Cricket: Theatre of the absurd may prompt new laws: Derek Hodgson reports from Old Trafford

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Glamorgan 303-5 dec and 244-3; Lancashire 310-9 dec and 235-1 dec. Glamorgan win by seven wickets

LANCASHIRE scored 235 runs in 12 overs yesterday, Glen Chapple hitting 100 in 21 minutes, technically the fastest century in history but one that will only revive the argument about contrived declarations. The Test and County Cricket Board will face a clamour from the traditionalists to seek a change in the first-class regulations, if not in the Laws.

A wet outfield prevented play until 1.40pm when Glamorgan declared, seven runs behind, and Lancashire sent out the tail-enders, Chapple and Alex Barnett, to face Matthew Maynard and Tony Cottey. Maynard distorted the equation by bowling Barnett but Gary Yates and Chapple then made all previous third-day circuses look respectable.

In five overs 125 runs were scored as Glamorgan, soon impatient at the run-rate, discarded all attempts to let the ball bounce and put up full tosses. Fielders watched the ball cross the boundary rope at their feet while Viv Richards, seemingly getting his foot to one drive, contrived to turn it toward the boundary a la Ray Wilkins.

Chapple hit 50 off 16 balls and at one point he had hit eight sixes off 10 deliveries. The 100 arrived off 27 balls, with 10 fours and nine sixes, while Yates, who has scored two legitimate first-class centuries, hit 20 boundaries in 98 scored off 37 balls.

Then the fun started. Chapple had obviously passed the previous 'contrived' fastest century, by Tom Moody, in 26 minutes for Warwickshire against Glamorgan in 1990, but by how much?

'There is no official time,' Lancashire's scorer, Bill Davis, said. He was working the computer, and added: 'We have to go through several processes in recording a no-ball (there were 20) and at this rate of scoring we simply couldn't keep up.' Byron Denning, Glamorgan's scorer, reverted to his pen, and said: 'I had no time to time Chapple's 100.' The BBC Wales scorer, book and pen, recorded 21 minutes.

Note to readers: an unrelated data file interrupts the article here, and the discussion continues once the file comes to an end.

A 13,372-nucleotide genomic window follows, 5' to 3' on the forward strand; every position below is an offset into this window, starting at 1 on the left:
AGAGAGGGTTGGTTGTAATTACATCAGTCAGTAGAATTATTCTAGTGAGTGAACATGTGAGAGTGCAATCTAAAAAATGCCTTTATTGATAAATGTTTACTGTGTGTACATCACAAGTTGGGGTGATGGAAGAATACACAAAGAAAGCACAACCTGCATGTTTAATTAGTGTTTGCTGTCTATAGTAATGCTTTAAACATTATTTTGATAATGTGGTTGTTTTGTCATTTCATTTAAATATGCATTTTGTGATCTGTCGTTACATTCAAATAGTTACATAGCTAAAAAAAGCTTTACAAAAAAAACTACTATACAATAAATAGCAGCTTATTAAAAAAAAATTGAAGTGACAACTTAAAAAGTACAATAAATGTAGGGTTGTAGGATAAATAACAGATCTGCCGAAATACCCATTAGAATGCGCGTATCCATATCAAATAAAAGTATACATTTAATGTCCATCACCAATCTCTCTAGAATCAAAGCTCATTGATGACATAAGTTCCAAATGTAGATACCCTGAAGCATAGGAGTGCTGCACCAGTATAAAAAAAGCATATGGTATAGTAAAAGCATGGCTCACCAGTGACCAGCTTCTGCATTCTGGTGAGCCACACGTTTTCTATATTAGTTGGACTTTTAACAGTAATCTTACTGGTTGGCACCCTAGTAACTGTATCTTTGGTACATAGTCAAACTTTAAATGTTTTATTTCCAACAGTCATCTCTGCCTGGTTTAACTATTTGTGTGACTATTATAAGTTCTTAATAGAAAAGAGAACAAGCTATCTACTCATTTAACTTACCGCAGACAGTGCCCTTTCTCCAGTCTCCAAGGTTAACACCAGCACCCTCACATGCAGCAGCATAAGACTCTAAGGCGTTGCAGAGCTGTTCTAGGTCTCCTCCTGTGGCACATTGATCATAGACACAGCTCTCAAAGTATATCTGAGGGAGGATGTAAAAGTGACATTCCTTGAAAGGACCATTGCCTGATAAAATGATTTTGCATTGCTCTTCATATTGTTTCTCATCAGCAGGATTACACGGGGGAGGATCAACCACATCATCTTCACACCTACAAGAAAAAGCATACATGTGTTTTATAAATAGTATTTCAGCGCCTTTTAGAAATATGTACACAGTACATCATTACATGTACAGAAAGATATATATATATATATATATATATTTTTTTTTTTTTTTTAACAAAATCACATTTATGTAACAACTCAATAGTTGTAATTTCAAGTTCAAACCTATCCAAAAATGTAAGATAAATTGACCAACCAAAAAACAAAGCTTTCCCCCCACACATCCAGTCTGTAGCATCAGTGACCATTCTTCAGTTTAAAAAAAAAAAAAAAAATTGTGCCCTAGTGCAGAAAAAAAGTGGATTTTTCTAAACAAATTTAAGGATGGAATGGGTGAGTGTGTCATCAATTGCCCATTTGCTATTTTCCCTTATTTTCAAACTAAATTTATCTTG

All this was in contrast to Steve O'Shaughnessy's 35- minute 100 against Leicestershire on this ground in 1983 when the scorers were able to confirm that Percy's Fender's record in 1920 had been equalled within a few minutes. There was a difference: David Gower and James Whitaker did make some pretence of bowling properly.

Lancashire were involved in another scoring incident last week when their second team, at Todmorden, set up a target for Yorkshire's 2nd XI by bowling 18 no-balls (which now count two runs) to the boundary. Purists will say these attempts to seek a result are making a mockery of first-class cricket but they are within the current laws and simply reflect modern pressures to force a result.

Cottey failed to further his claims to bowl for England: his six overs cost 121.

Glamorgan were set 243 in 52 overs and cruised to their second victory in two days, by seven wickets with five overs to spare, Adrian Dale hitting a polished 95 and Richards, with some resplendent blows, leaving this field a victor for the last time. It has been a sackcloth and ashes weekend here, with hot water possibly to come.